And all that I tell thee, repeat unto them, and say:
‘Ansar, vour son, hath sent me,
The purpose of his heart he hath made known unto me.
The purpose of his heart he hath made known unto me.
He saith that Tiamat our mother hath conceived a hatred for us,
With all her force she rageth, full of wrath.
All the gods have turned to her,
With those, whom ye created, they go at her side.
They are banded together, and at the side of Tiamat they advance;
They are furious, they devise mischief without resting night and day.
They prepare for battle, fuming and raging;
They have joined their forces and are making war.
Ummu-Hubur, who formed all things,
Hath made in addition weapons invincible; she hath spawned monster-serpents,
Sharp of tooth and merciless of fang.
With poison, instead of blood, she hath filled their bodies.
Fierce monster-vipers she hath clothed with terror,
With splendor she hath decked them; she hath made them of lofty stature.
Whoever beboldeth them, terror overcometh him,
Their bodies rear up and none can withstand their attack.
She hath set up vipers, and dragons, and the monster Lahamu,
And hurricanes, and raging bounds, and scorpion-men,
And mighty tempests, and fish-men, and rams;
They bear merciless weapons, without fear of the fight.
Her commands are miahty; none can. resist them;
After this fashion, huge of stature, hath she made eleven monsters.
Among the gods who are her sons, inasmuch as he hath given her support,
She hath exalted Kingu; in their midst she hath raised him to power.
To march before the forces, to lead the host,
To give the battle-signal, to advance to the attack,
To direct the battle, to control the fight,
Unto him hath she entrusted; in costly raiment she hath made him sit, saying:
I have uttered thy spell; in the assembly of the gods
I have raised thee to power,
The dominion over all the gods have I entrusted unto thee.
Be thou exalted, thou my chosen spouse,
May they magnify thy name over all of them … the Anunnaki. »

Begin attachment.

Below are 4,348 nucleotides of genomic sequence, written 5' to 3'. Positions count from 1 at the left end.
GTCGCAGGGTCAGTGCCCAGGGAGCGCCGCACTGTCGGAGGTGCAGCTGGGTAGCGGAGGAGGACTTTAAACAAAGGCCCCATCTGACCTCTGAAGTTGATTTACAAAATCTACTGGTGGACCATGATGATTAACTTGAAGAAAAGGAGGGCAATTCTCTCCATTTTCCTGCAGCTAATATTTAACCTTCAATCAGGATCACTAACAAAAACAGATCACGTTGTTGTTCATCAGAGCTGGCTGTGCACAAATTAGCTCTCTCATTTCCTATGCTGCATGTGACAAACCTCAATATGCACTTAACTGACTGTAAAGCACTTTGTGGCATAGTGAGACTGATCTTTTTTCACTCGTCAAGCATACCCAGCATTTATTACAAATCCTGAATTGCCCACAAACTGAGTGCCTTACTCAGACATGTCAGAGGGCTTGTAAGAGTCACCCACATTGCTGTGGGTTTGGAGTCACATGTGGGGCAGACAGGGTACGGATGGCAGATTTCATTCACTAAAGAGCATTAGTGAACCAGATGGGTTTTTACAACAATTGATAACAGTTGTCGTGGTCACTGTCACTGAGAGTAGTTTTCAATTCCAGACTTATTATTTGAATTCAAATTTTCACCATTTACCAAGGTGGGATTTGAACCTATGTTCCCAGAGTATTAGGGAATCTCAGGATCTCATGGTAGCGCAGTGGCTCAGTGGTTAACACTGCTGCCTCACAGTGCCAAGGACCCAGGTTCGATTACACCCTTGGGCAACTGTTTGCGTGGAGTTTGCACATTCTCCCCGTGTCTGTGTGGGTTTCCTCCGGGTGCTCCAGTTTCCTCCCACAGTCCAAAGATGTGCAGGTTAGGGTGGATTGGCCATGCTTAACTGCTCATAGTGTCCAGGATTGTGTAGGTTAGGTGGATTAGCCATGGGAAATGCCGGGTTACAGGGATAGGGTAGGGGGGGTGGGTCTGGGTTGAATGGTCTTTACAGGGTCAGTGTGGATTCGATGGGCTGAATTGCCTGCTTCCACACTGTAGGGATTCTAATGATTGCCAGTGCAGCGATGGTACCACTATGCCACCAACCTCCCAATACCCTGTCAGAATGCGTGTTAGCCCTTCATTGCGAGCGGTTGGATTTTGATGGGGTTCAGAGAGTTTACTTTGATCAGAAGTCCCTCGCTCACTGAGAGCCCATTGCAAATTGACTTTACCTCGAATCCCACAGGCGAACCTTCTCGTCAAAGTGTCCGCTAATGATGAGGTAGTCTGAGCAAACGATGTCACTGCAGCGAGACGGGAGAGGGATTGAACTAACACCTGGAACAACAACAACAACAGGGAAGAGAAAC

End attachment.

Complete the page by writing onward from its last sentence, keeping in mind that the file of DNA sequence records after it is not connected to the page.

She hath given him the Tablets of Destiny, on his breast she laid them, saying:
Thy command shall not be without avail, and the word of thy mouth shall be established. »
Now Kingu, thus exalted, having received the power of Anu,
Decreed the fate for the gods, her sons, saving:
Let the opening of your mouth quench the Fire-god;
Whoso is exalted in the battle, let him display his might! »
I sent Anu, but he could not withstand her;
Nudimmud was afraid and turned back.
But Marduk hath set out, the director of the gods, your son;
To set out against Tiamat his heart hath prompted him.
He opened his mouth and spake unto me, saying: « If I, your avenger,
Conquer Tiamat and give you life,
Appoint an assembly, make my fate preeminent and proclaim it.
In Upsukkinaku seat yourself joyfully together;
With my word in place of you will I decree fate.
May whatsoever I do remain unaltered,
May the word of my lips never be changed nor made of no avail. »‘
Hasten, therefore, and swiftly decree for him the fate which you bestow,
That he may go and fight your strong enemy.
Gaga went, he took his way and
Humbly before Lahmu and Lahamu, the gods, his fathers,
He made obeisance, and he kissed the ground at their feet.
He humbled himself; then he stood up and spake unto them saying:
« Ansar, your son, hath sent me,
The purpose of his heart he hath made known unto me.
He saith that Tiamat our mother hath conceived a hatred for us,
With all her force she rageth, full of wrath.
All the gods have turned to her,
With those, whom ye created, they go at her side.
They are banded together and at the side of Tiamat they advance;
They are furious, they devise mischief without resting night and day.
They prepare for battle, fuming and raging;